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In Loco Parentis: Litigating Against a School District for Damages Occurring on School Busses (Part 1)

Part 1 of 3: My Son or Daughter was injured in a Fight on the Bus to School, Who is Responsible?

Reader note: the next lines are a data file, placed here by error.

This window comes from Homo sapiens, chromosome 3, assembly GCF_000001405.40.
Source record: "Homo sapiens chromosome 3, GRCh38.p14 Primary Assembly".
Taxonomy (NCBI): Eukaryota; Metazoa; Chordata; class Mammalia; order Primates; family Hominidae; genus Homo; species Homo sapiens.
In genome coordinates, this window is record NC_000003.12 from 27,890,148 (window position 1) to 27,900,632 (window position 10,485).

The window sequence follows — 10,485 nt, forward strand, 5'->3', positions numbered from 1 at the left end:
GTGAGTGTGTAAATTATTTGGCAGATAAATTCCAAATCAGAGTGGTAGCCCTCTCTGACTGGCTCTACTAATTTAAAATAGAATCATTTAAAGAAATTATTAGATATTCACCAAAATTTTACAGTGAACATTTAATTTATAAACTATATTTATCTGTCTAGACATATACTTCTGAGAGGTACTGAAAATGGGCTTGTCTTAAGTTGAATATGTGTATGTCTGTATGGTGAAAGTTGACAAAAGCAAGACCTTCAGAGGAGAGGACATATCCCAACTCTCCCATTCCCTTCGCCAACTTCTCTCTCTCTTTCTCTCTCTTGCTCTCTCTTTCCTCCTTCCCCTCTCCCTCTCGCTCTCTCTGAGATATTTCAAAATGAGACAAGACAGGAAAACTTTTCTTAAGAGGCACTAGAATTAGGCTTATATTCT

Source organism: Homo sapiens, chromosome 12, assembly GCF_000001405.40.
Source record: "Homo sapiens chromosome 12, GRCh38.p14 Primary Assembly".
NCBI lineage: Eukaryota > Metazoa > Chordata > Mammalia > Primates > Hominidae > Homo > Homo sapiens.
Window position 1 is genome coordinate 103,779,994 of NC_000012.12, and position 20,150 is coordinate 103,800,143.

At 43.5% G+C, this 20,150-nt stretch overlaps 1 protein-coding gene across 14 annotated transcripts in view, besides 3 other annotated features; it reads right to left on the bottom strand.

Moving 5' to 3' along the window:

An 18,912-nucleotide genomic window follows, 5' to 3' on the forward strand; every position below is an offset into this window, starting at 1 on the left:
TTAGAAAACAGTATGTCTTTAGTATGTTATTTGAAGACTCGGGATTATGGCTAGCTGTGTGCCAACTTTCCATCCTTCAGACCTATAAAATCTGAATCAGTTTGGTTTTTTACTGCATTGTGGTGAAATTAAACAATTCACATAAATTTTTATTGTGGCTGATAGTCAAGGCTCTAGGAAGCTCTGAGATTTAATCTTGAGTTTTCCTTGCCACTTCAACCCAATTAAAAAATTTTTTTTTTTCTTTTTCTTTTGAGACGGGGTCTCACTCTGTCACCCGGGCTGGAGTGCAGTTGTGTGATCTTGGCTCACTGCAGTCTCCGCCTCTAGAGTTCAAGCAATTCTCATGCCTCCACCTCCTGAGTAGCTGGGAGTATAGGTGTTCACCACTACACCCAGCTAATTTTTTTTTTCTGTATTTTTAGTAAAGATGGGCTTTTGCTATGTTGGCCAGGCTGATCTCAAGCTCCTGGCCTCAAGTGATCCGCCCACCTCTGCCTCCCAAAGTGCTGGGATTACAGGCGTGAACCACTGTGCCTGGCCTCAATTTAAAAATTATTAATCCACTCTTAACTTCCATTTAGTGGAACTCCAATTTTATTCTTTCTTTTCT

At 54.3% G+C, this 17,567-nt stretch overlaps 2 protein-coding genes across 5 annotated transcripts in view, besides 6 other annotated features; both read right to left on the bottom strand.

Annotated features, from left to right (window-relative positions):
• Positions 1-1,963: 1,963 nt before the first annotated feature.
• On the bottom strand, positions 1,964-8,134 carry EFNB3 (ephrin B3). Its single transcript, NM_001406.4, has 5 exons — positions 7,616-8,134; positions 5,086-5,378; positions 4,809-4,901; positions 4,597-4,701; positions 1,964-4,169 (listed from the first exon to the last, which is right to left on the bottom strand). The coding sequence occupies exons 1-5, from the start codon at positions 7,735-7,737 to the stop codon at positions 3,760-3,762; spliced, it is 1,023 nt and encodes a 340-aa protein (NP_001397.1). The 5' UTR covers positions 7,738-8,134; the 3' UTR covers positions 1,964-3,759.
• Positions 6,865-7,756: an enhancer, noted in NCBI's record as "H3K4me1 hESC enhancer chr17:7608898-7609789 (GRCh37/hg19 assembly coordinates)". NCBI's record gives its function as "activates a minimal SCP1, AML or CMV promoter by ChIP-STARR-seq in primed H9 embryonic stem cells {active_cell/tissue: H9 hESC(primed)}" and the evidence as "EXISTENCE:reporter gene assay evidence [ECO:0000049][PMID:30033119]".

School busses may be safer than driving your kids to school, but only in terms of the frequency of auto accidents. The prevalence of violence and bullying on school busses has increased in recent years – a quick YouTube search for school bus fights returns over 190 thousand videos – and to the detriment of our educational system as a whole. The conventional wisdom of “kids will be kids” has allowed this issue to malinger and metastasize into a cancer that threatens to cripple an already ailing educational system. This phase-based ideology fails to appreciate or even recognize the confluence of influences affecting modern public school society; from gangs and drugs, to social media sites like https://www.worldstarhiphop.com/ that promote and even glorify violence, has led to a critical mass where our children are no longer safe on their way to school. The passivity associated with school bus violence has begun to subside in recent years, but the problem still exists.